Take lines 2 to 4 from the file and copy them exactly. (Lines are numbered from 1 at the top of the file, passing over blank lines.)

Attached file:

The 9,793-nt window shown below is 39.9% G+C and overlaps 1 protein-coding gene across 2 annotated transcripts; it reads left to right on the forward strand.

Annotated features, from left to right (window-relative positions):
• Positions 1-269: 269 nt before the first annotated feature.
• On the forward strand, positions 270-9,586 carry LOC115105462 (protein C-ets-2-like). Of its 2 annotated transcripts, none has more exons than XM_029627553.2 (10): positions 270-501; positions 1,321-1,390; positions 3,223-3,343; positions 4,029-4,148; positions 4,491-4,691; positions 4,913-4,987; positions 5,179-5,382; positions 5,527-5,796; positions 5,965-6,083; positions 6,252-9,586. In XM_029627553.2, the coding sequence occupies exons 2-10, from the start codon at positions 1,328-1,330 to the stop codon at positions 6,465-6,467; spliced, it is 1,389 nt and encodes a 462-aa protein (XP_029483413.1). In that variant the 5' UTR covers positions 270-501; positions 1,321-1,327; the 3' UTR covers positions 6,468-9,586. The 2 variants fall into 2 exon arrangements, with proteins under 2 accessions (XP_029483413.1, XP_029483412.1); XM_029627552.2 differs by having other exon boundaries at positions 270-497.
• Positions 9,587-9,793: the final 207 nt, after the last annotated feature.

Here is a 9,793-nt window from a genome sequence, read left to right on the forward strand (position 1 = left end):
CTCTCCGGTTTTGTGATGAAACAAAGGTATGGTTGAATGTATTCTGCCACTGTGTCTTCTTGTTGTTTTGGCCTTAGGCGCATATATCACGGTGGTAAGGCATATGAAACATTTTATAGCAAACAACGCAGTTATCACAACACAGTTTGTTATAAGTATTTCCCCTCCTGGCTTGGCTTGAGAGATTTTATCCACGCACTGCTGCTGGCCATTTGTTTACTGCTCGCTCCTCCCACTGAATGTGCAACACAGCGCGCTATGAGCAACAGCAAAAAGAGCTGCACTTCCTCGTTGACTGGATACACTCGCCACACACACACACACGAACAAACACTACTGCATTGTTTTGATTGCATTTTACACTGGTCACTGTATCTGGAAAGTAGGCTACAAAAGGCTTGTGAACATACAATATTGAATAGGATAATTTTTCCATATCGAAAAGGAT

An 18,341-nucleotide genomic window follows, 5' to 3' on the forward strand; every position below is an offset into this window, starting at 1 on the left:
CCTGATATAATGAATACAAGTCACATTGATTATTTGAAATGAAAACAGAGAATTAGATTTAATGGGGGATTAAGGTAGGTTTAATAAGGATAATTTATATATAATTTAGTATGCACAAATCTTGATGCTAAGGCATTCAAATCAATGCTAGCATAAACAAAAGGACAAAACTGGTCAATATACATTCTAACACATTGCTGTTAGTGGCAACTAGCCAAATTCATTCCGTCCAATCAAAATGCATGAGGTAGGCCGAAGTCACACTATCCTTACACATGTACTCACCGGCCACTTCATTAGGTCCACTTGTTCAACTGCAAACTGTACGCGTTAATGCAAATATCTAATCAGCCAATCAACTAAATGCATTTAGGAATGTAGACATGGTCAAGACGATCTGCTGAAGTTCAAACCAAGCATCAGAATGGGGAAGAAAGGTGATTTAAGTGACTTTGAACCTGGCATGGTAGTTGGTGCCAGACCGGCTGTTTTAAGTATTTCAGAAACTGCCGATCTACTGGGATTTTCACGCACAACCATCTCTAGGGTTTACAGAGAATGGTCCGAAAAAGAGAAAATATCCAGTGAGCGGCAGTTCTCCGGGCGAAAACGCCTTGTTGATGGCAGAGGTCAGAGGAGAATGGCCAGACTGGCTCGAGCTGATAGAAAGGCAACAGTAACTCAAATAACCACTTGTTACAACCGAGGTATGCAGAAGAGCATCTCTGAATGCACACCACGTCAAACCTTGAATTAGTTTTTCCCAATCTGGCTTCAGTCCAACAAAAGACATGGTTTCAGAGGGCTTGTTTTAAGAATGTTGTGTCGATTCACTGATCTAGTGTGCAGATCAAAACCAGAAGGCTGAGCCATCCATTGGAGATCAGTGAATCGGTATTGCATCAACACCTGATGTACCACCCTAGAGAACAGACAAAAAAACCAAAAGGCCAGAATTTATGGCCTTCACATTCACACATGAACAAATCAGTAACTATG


Annotated features, from left to right (window-relative positions):
• Positions 1-269: 269 nt before the first annotated feature.
• On the forward strand, positions 270-9,586 carry LOC115105462 (protein C-ets-2-like). Of its 2 annotated transcripts, none has more exons than XM_029627553.2 (10): positions 270-501; positions 1,321-1,390; positions 3,223-3,343; positions 4,029-4,148; positions 4,491-4,691; positions 4,913-4,987; positions 5,179-5,382; positions 5,527-5,796; positions 5,965-6,083; positions 6,252-9,586. In XM_029627553.2, the coding sequence occupies exons 2-10, from the start codon at positions 1,328-1,330 to the stop codon at positions 6,465-6,467; spliced, it is 1,389 nt and encodes a 462-aa protein (XP_029483413.1). In that variant the 5' UTR covers positions 270-501; positions 1,321-1,327; the 3' UTR covers positions 6,468-9,586. The 2 variants fall into 2 exon arrangements, with proteins under 2 accessions (XP_029483413.1, XP_029483412.1); XM_029627552.2 differs by having other exon boundaries at positions 270-497.